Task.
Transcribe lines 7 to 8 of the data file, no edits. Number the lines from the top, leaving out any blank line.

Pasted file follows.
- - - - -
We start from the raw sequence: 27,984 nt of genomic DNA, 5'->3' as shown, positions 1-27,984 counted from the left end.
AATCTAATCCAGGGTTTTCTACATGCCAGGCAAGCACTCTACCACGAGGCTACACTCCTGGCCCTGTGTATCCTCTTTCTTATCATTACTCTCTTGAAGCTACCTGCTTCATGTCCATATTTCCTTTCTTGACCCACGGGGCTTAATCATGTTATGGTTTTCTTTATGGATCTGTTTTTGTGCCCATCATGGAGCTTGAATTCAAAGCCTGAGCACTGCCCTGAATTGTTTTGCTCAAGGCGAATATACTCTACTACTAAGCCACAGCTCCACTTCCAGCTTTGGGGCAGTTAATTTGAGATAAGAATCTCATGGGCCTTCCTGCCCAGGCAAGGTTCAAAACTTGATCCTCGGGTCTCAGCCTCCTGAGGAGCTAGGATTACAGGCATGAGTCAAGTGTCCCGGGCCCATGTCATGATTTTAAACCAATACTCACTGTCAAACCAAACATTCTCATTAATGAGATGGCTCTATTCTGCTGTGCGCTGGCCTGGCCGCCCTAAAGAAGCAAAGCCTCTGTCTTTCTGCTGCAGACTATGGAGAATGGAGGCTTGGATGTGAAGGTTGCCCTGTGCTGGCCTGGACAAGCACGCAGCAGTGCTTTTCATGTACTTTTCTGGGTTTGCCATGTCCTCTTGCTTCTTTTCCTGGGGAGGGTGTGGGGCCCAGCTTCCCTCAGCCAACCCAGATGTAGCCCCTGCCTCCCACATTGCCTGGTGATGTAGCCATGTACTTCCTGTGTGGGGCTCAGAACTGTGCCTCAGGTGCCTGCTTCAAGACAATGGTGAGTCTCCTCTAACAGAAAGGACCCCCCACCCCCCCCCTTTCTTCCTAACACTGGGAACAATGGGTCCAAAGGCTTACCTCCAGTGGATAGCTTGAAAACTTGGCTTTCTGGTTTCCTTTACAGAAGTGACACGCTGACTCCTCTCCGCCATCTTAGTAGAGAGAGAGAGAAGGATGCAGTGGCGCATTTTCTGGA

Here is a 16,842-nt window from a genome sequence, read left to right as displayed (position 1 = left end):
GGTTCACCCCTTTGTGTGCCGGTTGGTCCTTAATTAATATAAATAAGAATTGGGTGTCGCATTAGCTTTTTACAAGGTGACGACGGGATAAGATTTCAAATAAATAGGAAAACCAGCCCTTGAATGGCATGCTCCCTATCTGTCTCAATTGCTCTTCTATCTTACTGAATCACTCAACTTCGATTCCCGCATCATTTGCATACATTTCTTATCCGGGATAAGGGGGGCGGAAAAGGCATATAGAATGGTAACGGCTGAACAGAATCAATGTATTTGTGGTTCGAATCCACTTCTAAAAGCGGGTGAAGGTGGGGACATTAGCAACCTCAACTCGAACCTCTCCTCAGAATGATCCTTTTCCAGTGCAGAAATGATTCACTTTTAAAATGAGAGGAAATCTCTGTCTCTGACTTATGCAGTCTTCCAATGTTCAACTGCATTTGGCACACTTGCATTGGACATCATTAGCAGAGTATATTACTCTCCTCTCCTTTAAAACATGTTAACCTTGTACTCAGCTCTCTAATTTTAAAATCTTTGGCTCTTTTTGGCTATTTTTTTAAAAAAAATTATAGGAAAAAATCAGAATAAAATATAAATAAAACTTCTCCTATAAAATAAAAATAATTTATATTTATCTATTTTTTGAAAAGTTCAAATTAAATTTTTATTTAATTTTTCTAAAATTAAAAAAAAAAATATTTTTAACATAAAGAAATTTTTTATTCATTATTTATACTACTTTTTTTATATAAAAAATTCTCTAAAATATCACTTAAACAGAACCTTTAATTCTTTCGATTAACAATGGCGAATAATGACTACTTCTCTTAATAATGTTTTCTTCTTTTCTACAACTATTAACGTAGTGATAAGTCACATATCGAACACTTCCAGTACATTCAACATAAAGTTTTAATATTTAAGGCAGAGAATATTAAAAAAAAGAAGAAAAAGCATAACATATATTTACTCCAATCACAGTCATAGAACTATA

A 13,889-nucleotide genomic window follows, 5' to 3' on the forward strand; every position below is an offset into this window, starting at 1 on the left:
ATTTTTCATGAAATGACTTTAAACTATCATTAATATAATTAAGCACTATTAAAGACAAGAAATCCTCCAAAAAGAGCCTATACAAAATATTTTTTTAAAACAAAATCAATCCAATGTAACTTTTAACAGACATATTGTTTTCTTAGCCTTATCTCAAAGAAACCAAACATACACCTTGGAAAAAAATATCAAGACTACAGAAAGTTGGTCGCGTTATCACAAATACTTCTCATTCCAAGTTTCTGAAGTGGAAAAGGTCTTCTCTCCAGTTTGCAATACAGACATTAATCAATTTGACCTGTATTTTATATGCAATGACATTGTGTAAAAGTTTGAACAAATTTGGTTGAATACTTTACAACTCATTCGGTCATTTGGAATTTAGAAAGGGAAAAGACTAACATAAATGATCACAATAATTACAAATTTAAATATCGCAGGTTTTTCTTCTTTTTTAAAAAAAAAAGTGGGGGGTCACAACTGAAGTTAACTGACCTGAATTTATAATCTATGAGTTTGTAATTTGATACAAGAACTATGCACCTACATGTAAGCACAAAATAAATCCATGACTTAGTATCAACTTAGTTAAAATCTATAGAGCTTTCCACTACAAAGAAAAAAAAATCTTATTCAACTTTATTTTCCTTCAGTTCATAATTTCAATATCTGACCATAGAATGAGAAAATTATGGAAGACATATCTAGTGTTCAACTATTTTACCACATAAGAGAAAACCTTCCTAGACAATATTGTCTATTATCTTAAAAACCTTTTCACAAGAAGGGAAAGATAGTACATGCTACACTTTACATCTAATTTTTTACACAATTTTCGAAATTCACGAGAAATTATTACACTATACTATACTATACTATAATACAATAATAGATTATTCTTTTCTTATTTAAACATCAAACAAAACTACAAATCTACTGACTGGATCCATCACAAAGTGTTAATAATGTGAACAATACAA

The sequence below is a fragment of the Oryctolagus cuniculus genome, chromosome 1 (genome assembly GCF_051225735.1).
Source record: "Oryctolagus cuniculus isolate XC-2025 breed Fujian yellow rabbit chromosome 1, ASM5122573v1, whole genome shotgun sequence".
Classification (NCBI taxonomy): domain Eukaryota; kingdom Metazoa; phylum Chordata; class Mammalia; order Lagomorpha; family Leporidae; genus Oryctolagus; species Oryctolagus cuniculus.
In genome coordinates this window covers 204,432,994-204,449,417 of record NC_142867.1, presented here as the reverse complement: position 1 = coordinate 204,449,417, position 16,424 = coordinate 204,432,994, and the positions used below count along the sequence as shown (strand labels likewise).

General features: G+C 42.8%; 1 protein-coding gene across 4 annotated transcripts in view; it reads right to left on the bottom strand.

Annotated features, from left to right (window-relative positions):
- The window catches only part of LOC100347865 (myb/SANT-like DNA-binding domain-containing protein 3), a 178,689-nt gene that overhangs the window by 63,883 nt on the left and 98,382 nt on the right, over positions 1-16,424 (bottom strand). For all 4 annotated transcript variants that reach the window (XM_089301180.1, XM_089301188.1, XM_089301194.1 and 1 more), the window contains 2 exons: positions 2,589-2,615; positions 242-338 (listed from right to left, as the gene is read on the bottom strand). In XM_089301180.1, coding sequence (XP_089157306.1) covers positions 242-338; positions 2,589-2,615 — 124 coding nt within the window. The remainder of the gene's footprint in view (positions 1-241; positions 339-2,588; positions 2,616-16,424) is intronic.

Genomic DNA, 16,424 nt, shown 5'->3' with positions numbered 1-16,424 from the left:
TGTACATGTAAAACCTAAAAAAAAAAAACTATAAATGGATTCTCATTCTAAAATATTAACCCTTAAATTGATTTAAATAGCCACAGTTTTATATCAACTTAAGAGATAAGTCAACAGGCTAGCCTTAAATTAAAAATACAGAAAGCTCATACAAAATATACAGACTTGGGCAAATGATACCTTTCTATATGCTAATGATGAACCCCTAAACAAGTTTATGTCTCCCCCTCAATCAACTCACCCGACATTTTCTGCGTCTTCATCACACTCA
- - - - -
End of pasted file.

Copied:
The sequence below is a fragment of the Oryctolagus cuniculus genome, chromosome 1 (genome assembly GCF_051225735.1).
Source record: "Oryctolagus cuniculus isolate XC-2025 breed Fujian yellow rabbit chromosome 1, ASM5122573v1, whole genome shotgun sequence".